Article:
As discussed in the Proposed Rulemaking, part 390, subpart L, was transferred from part 555, subpart B, which governed notification provisions for savings associations that intended to establish transactional Web sites. Part 555, subpart B became effective on January 1, 1999, and all savings associations were required to comply with it. The FDIC's Final Rule rescinds and removes part 390, subpart L, because it is obsolete, unnecessary, and burdensome. Since the Electronic Operations rule is being rescinded, the Final Rule will reduce the paperwork and other regulatory burdens on State savings associations by eliminating the requirement to provide the FDIC with notice before establishing a transactional Web site. Therefore, the Final Rule will have no significant economic impact on any State savings association.

C. Small Business Regulatory Enforcement Fairness Act

The Office of Management and Budget has determined that the Final Rule is not a “major rule” within the meaning of the Small Business Regulatory Enforcement Fairness Act of 1996 (“SBREFA”), 5 U.S.C. 801 et seq.

D. Plain Language

Section 722 of the Gramm-Leach-Bliley Act, 12 U.S.C. 4809, requires each Federal banking agency to use plain language in all of its proposed and final rules published after January 1, 2000. In the Proposed Rule, the FDIC invited comments on whether the Proposed Rule was clearly stated and effectively organized, and how the FDIC might make it easier to understand. Although the FDIC did not receive any comments, the FDIC sought to present the Final Rule in a simple and straightforward manner.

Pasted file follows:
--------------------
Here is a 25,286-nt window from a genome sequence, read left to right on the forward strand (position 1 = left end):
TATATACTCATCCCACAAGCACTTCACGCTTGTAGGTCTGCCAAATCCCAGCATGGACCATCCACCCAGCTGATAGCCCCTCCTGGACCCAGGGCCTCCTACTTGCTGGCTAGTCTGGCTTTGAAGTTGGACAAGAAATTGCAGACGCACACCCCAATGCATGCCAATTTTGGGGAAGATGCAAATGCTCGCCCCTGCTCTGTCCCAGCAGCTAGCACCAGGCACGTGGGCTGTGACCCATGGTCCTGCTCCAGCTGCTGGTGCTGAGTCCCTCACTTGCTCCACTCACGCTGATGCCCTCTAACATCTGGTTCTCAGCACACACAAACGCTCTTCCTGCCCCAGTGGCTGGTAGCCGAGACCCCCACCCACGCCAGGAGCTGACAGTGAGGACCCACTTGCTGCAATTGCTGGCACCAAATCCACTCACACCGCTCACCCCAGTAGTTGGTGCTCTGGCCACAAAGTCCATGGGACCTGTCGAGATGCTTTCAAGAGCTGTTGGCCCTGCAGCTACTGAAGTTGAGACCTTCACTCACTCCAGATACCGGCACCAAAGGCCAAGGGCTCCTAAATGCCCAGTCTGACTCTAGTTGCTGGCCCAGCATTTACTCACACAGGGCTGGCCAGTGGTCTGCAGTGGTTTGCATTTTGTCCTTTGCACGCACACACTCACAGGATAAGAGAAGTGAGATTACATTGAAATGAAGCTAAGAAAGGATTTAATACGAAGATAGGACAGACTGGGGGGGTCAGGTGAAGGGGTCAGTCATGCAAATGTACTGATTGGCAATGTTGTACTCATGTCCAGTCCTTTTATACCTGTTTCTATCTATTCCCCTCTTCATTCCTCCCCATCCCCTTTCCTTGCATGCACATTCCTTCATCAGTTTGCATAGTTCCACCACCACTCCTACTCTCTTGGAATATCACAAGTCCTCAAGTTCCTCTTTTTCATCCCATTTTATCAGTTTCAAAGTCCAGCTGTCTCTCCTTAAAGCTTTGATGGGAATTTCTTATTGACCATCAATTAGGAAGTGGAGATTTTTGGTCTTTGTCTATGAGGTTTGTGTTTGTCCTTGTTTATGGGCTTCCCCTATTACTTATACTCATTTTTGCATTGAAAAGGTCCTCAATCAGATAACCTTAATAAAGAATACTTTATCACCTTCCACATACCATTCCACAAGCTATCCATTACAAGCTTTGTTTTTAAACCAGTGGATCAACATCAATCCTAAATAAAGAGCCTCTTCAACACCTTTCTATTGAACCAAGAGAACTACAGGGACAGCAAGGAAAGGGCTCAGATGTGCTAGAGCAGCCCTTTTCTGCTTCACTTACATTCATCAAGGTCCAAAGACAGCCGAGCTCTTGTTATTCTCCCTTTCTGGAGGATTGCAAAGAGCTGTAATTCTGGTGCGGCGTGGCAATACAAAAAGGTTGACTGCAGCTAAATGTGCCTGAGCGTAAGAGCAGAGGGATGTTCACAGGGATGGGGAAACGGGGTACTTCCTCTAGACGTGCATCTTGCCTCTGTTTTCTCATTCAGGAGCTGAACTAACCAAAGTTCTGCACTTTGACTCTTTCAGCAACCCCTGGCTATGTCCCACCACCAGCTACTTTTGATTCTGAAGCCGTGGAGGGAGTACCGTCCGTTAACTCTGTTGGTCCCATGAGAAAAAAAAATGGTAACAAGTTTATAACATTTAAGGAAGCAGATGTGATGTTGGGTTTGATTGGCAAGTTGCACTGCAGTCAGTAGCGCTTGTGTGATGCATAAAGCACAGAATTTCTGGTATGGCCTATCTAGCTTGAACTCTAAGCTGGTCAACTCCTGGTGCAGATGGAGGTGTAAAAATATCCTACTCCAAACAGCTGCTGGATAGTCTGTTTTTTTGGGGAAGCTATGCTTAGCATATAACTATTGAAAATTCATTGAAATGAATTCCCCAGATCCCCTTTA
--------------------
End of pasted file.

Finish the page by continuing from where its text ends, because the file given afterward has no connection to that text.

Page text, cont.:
E. The Economic Growth and Regulatory Paperwork Reduction Act

Under section 2222 of the Economic Growth and Regulatory Paperwork Reduction Act of 1996 (“EGRPRA”), the FDIC is required to review all of its regulations, at least once every 10 years, in order to identify any outdated or otherwise unnecessary regulations imposed on insured institutions.[7] The FDIC completed the last comprehensive review of its regulations under EGRPRA in 2006 and is commencing the next decennial review, which is expected to be completed by 2016. The Proposed Rule solicited comments on whether the proposed rescission of part 390, subpart L would impose any outdated or unnecessary regulatory requirements on insured depository institutions. No comments on this issue were received. Upon review, the FDIC does not believe that rescinding part 390, subpart L, imposes any outdated or unnecessary regulatory requirements on any insured depository institutions. Rather, because the Electronic Operations rule is being rescinded, the Final Rule eliminates an outdated and unnecessary regulatory burden on State savings associations by eliminating the requirement to provide the FDIC with notice before establishing a transactional Web site.

Start List of Subjects

List of Subjects in 12 CFR Part 390

  • Banks, banking; electronic operations; savings associations
End List of Subjects

Authority and Issuance

For the reasons stated in the preamble, the Board of Directors of the FDIC amends 12 CFR part 390 of the Code of Federal Regulations as follows:

Start Part

PART 390—REGULATIONS TRANSFERRED FROM THE OFFICE OF THRIFT SUPERVISION